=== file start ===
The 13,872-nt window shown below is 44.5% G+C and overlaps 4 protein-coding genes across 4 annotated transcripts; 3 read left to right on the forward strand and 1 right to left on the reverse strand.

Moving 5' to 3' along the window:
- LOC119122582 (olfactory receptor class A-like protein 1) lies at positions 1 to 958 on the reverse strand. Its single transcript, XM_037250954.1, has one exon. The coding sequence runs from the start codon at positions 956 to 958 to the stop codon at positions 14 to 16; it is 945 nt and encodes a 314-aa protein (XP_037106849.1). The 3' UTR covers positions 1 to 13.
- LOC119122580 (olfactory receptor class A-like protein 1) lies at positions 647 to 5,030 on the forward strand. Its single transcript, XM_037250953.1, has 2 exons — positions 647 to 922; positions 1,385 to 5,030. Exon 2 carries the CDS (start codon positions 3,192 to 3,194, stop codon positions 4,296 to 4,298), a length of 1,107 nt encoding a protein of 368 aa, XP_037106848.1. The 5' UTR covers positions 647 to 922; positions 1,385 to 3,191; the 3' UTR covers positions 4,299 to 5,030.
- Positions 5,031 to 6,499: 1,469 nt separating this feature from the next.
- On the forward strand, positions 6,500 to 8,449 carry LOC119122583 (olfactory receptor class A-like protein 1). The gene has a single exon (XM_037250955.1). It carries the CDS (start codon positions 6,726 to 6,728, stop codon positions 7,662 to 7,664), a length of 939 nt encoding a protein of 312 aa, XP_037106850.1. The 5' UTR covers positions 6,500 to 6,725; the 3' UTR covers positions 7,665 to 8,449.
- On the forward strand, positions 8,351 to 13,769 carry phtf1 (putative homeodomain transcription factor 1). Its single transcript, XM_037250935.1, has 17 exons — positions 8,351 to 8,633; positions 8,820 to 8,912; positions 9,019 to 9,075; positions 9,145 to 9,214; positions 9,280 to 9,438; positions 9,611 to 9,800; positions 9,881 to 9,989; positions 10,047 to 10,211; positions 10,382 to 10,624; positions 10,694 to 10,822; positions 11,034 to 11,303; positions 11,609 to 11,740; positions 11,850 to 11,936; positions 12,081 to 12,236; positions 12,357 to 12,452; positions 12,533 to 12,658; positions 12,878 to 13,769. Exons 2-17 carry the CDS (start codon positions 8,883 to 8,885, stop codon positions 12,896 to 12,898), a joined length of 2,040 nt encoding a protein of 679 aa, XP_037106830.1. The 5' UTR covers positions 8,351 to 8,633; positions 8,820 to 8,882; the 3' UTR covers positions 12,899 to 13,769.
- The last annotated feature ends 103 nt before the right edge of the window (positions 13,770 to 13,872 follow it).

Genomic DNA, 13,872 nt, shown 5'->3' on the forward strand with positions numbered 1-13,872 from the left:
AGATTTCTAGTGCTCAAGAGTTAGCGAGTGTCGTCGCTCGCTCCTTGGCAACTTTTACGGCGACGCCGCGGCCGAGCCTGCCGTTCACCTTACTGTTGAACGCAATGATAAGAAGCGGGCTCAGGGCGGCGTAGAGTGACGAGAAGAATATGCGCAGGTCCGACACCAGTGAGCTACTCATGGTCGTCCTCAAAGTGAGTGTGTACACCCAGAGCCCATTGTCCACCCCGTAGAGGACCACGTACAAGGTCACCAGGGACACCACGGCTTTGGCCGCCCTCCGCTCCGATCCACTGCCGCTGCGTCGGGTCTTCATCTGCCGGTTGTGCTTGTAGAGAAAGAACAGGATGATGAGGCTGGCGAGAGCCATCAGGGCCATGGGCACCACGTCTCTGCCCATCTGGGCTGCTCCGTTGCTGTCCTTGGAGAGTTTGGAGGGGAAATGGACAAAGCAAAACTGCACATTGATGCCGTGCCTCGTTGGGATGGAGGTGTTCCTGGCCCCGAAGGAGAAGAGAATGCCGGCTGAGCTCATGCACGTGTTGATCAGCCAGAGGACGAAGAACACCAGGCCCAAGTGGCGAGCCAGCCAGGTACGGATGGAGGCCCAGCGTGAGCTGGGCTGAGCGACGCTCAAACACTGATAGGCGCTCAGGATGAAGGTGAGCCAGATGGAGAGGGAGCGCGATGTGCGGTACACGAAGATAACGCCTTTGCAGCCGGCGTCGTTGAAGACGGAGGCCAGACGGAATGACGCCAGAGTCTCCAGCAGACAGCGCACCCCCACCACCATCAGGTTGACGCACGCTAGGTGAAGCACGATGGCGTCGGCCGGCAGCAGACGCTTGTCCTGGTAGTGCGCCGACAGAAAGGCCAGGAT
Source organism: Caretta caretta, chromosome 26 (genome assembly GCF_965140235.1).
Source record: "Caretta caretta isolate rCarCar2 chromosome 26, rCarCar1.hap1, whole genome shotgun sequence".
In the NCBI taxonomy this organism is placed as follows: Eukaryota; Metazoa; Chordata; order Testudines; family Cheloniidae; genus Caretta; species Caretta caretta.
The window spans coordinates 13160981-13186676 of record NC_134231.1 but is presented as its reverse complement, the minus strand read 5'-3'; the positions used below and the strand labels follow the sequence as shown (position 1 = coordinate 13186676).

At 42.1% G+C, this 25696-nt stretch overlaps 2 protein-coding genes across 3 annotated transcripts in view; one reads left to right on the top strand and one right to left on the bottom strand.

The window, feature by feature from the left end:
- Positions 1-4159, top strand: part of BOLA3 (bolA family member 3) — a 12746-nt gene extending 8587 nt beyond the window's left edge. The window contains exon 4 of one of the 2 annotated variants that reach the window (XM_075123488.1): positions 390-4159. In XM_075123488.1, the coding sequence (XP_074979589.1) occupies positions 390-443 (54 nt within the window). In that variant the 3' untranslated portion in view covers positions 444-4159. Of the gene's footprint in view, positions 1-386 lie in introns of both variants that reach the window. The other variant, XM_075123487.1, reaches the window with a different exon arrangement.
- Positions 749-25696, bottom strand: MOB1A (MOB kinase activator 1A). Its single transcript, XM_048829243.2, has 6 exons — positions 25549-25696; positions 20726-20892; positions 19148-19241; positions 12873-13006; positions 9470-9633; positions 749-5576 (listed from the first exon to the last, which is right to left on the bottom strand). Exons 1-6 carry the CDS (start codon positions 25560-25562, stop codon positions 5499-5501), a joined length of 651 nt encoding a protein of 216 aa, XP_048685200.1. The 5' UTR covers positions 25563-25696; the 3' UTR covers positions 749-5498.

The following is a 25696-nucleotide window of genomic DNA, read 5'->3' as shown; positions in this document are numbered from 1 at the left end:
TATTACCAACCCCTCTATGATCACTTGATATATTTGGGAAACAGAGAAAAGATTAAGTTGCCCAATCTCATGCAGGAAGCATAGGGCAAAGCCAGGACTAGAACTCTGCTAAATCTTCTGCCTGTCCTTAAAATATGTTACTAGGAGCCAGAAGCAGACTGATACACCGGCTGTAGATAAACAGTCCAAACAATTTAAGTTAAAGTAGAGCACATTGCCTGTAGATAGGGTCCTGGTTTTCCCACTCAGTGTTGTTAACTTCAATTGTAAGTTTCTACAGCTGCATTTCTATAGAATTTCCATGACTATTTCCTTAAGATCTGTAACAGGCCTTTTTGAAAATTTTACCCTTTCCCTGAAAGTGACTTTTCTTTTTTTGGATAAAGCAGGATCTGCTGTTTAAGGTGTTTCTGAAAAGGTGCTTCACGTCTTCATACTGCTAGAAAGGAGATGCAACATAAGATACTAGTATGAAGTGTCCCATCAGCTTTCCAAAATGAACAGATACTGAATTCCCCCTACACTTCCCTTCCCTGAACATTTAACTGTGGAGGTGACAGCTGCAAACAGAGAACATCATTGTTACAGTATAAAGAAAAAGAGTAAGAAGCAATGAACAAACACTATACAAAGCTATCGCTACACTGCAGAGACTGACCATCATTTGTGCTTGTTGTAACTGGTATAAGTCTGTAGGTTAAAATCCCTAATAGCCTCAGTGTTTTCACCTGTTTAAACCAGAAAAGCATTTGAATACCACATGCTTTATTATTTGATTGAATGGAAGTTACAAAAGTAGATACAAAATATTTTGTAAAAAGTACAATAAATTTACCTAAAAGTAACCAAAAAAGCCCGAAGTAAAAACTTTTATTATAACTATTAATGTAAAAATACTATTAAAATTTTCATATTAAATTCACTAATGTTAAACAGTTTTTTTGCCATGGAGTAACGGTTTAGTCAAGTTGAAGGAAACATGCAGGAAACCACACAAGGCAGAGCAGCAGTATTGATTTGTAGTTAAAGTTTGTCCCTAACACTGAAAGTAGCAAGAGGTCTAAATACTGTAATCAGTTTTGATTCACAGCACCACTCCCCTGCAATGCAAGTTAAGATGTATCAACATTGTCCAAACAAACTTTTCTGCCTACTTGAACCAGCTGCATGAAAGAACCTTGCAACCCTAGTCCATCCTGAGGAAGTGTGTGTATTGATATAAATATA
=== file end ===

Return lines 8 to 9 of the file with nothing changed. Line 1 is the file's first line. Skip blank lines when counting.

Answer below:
- The last annotated feature ends 103 nt before the right edge of the window (positions 13,770 to 13,872 follow it).

Genomic DNA, 13,872 nt, shown 5'->3' on the forward strand with positions numbered 1-13,872 from the left: